Nathaniel Philbrick’s In the Heart of the Sea is one of the best books I’ve read in the past several years. I’m a history nerd, and he makes the details of Nantucket’s whaling industry, centered around the tragic 1820 sinking of the whale ship Essex, absolutely fascinating. While a straight film adaptation doesn’t need the details about how a whaling town functions or the other parts that made the book come alive, Ron Howard’s adaptation seems primarily focused on what would connect with his audience—the name Moby Dick. And yet while this provides a tidy framing device for the narrative, he never takes it any deeper. There’s a bit about PTSD and the dangers of pursuing non-renewable energy resources, but when it comes to a gripping tale, Howard seems as adrift as his characters.
In 1850, author Herman Melville (Ben Whishaw) comes to speak with old tavern owner Thomas Nickerson (Brendan Gleeson) about what happened when Nickerson was a cabin boy on the whale ship Essex in 1820. We flash back to see a young Tom Nickerson (Tom Holland), and we’re told this is a story about two men—the untested Captain George Pollard (Benjamin Walker), who was from a prestigious whaling family, and his experienced first mate Owen Chase (Chris Hemsworth), who is hungry to get his first captaincy. Both men are eager to prove themselves, but their conflicting personalities and backgrounds put them in a vulnerable position when a mammoth whale attacks. Left shipwrecked in the middle of the Atlantic Ocean, the men must resort to desperate means to survive.
In the Heart of the Sea doesn’t do anything particularly wrong, but it doesn’t do anything noteworthy either outside of Anthony Dod Mantle’s tremendous cinematography, which always finds surprising angles and lighting no matter the conditions. The visuals can make even the wide expanse of the sea feel claustrophobic and disoriented as we’re attached to a mast or rigging or some other unexpected perspective. It’s a film that can excite, but never keep you enraptured like Howard’s previous survival tale, Apollo 13. The director seems more enamored of the ocean setting and how it inspired Moby Dick rather than tell his own story. The result is we get broad outlines for Chase and Pollard, but don’t dig any deeper into their relationship, class conflicts, or anything worthwhile, and it’s up to Hemsworth and Walker’s admirable performances to make us care about the characters.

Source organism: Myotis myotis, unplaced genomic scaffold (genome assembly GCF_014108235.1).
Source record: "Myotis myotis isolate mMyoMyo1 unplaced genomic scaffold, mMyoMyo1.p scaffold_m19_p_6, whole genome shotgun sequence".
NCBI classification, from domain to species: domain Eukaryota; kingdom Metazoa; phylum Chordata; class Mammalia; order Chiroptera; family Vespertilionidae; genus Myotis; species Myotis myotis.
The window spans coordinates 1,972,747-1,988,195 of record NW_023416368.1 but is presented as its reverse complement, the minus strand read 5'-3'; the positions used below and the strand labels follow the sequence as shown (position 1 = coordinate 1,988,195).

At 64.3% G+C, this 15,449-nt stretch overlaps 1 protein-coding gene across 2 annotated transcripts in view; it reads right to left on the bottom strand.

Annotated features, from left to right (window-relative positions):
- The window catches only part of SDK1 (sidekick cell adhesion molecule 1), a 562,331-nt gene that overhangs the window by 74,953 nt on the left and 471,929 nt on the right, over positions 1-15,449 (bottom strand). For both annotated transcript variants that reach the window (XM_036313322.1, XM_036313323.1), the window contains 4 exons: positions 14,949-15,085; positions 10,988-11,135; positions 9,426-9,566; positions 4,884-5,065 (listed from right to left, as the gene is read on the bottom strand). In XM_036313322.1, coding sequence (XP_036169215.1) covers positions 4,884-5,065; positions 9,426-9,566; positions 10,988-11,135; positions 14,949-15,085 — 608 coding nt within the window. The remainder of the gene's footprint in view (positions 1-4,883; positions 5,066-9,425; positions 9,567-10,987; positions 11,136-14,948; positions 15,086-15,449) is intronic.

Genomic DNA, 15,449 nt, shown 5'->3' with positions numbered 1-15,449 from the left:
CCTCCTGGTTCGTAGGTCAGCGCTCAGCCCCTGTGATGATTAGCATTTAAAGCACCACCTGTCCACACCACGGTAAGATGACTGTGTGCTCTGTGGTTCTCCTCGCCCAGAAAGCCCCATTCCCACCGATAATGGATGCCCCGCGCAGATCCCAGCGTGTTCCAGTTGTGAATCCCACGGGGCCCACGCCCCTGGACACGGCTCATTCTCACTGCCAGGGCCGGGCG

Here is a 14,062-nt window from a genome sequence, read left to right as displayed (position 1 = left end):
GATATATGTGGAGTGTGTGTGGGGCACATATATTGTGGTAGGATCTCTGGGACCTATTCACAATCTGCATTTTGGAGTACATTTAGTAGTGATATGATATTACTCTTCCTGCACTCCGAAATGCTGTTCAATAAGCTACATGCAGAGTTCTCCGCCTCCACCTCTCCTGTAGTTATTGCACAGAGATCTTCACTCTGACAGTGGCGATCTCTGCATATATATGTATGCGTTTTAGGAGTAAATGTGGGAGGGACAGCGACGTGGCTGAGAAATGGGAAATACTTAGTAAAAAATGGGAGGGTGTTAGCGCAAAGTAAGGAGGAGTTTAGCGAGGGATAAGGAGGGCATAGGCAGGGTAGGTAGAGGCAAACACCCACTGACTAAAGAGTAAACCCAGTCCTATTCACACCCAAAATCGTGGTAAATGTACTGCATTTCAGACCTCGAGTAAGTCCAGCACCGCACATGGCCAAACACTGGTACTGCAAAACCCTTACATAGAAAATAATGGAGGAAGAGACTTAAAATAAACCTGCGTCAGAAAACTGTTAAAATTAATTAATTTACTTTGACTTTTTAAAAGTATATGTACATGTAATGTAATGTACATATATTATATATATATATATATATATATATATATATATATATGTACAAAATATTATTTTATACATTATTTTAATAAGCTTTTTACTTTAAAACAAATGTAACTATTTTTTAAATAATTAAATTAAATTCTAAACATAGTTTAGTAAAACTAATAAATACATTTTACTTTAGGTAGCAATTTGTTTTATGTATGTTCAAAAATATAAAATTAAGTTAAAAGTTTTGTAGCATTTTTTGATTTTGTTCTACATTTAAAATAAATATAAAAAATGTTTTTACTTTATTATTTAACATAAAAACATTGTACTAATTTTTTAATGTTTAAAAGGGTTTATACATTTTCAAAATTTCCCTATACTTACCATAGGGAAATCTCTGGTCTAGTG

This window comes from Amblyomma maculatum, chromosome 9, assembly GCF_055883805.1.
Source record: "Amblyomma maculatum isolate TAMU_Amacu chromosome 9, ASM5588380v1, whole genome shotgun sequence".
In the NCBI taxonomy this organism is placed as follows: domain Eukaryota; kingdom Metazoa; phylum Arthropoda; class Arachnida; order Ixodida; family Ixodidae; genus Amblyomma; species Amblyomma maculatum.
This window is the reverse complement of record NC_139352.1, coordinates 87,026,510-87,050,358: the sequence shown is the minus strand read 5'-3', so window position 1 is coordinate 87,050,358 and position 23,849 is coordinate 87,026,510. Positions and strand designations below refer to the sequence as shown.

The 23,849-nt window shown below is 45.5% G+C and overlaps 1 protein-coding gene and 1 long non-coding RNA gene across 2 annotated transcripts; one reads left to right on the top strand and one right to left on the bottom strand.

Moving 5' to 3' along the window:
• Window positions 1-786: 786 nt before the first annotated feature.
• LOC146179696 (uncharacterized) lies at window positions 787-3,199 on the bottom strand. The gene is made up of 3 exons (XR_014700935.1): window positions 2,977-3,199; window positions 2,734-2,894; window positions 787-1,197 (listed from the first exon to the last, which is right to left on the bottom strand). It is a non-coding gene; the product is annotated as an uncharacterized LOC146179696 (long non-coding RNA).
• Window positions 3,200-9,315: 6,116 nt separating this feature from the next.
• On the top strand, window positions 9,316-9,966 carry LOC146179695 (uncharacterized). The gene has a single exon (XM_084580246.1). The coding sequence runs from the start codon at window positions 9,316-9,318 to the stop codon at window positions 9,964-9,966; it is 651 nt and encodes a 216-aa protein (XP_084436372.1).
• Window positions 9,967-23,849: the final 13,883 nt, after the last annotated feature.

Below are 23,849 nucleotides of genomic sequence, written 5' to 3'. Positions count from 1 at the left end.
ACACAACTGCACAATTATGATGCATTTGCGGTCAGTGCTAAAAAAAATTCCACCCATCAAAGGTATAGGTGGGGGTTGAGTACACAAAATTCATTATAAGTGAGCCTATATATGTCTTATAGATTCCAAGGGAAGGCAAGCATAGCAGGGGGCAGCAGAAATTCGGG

Howard’s film skims along the surface—and while it’s a very pretty, very pristine surface—it’s also odd that Howard’s attention is so focused on what exists outside of a gripping tale. He basically reduces the whale into a recurring symbol (and convenient set piece) for nature’s wrath, and loses most of the human story in the process. What remains comes off as maudlin or tone deaf (there’s one moment between the elderly Thomas Nickerson and his wife that had the audience at my screening laughing). The director knows how to bring us into the thrills of a seafaring tale, but not how to keep us on board with real human drama.
And that’s a shame because there’s much more to In the Heart of the Sea than the story behind the story of Moby Dick. The film doesn’t need to be a history lesson, but there are times when it goes out of its way to avoid rich dramatic material presented in Philbrick’s book. Like his characters after their boat is smashed, Howard doesn’t seem to have much idea of where to go. He just wants to make sure he makes a comment about energy dependence (something dropped in so clumsily you can almost hear him talking about it at the press junket) and then sets the audience on its way. In the Heart of the Sea may not be completely heartless, but Howard should have been able to bring more verve and energy to this tale.